6. Nov 29, 2013

Bill_K

Let worldline S represent the surface of the collapsing star, and let T be the worldline of the observer. Both S and T are ingoing. T will continually receive radiation from S, both before and after reaching r = 2M, but there will not be an explosive burst of radiation received as the horizon is crossed.

Let s, t be the proper time along S and T, and at each point of S draw the outgoing null geodesic. Radiation emitted from S at time s will be received by T at some time t. If the radiation is emitted at a constant rate as measured by s, then it will be received by T at a rate dt/ds. For specific worldlines the rate could be calculated, but I think it's clear from looking at a Kruskal diagram that dt/ds is not singular at the horizon.

7. Nov 29, 2013

DrGreg

A rhetorical question: In Minkowski spacetime, any outgoing radiation emitted at $x - ct = x_0$ will get trapped within the plane $x - ct = x_0$ indefinitely so will not an inertial observer see a bath of radiation outgoing at $c$ in his local Lorentz frame the moment he reaches the plane $x - ct = x_0$ ?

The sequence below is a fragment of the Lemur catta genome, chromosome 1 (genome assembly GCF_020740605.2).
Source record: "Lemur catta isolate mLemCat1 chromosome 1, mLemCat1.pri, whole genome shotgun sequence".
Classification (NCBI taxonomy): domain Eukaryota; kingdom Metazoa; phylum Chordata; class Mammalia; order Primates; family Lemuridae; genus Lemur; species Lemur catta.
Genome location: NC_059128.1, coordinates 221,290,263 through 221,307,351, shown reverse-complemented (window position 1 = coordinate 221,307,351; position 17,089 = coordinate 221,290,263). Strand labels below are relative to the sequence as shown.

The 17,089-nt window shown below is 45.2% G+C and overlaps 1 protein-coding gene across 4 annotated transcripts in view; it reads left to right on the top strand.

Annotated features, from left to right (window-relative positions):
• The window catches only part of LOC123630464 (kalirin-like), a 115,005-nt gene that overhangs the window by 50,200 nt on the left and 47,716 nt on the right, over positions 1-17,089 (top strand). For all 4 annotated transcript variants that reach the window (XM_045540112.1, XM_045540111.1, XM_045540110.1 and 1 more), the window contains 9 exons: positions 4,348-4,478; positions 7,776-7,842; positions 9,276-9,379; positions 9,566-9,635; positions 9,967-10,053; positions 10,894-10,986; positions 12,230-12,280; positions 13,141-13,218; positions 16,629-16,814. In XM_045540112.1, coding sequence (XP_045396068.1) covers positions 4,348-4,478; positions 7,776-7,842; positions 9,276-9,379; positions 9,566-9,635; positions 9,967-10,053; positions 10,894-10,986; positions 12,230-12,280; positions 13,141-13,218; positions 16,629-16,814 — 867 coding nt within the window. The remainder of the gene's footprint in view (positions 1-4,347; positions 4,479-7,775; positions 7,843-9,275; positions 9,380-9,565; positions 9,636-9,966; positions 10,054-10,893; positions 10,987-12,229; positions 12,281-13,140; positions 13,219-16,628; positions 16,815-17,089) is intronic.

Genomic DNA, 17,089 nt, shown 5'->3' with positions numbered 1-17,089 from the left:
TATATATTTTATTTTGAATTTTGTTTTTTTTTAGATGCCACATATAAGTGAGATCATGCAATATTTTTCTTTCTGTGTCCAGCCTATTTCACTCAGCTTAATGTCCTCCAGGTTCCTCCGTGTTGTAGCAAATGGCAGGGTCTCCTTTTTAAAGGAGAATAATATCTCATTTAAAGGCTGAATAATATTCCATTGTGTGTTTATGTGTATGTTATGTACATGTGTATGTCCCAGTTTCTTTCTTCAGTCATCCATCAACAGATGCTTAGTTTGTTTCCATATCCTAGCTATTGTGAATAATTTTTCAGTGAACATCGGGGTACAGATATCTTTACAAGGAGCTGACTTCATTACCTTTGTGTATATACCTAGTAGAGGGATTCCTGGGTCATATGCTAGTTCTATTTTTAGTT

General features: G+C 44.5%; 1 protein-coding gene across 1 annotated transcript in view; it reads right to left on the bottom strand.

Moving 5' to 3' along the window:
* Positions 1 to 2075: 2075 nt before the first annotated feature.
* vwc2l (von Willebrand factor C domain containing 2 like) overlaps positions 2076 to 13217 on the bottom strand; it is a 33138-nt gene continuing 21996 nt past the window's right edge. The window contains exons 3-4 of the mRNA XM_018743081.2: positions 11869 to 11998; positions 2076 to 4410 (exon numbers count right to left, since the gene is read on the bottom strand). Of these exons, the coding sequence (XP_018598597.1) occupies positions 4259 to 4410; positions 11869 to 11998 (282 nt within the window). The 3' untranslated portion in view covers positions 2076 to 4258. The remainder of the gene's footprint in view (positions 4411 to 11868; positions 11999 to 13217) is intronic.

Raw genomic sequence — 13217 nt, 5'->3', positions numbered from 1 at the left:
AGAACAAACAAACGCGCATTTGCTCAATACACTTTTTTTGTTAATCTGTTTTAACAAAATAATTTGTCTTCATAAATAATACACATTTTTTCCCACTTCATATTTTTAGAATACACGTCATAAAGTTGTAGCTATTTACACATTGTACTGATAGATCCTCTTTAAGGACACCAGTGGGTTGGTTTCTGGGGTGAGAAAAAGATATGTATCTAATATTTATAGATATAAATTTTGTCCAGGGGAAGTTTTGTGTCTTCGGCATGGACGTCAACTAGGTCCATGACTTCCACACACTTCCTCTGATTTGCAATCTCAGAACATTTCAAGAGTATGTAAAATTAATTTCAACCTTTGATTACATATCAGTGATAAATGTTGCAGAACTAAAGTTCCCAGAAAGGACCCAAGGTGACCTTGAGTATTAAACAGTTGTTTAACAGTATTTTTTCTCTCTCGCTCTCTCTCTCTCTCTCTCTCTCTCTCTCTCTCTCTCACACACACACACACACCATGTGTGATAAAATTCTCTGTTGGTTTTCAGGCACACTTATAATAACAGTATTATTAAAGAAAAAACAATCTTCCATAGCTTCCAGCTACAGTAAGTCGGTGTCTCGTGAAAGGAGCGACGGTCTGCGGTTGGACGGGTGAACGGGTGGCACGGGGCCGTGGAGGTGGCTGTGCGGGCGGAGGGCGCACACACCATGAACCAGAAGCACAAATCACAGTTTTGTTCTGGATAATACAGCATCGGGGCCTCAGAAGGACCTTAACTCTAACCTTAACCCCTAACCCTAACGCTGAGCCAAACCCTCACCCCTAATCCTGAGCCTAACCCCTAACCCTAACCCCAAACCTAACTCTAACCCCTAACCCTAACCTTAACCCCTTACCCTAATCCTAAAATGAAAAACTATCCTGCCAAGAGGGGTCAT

8. Nov 29, 2013

Naty1

Wannabe: I'm not quite sure what assumptions you have subtley wrapped up in your question, but in general there are numerous caveats about 'what's real' :

PAllen: general comment:
Dalespam:
Pervect:

{PeterDonis}

HOVERING OBSERVER:

Well, one could ask the question 'How hot does the hovering observer measure the temperature near the event horizon"?
Classically, he measures zero temperature.

And someone in these forums previously posted these rather extensive computer simulations and visual representations collaboration between UV ands UC....also with lotsa caveats:

9. Nov 29, 2013

Naty1

yes, that is an idealized static Schwarszchild coordinate view....no rotation, no charge.....what's actually observed may be another matter. I suspect, but do not know, that we have yet to actually observe such an effect experimentally, let alone find a non rotating BH. Seems like either the horizons are obscured from observation by accretion disks, or are 'black' and we don't know where to find them.....either way, the BH will likely be affected by spacetime ripples ....gravitational waves....and spacetime ripples.

The simulations of the sort I linked to may be our best insights so far. Anybody know?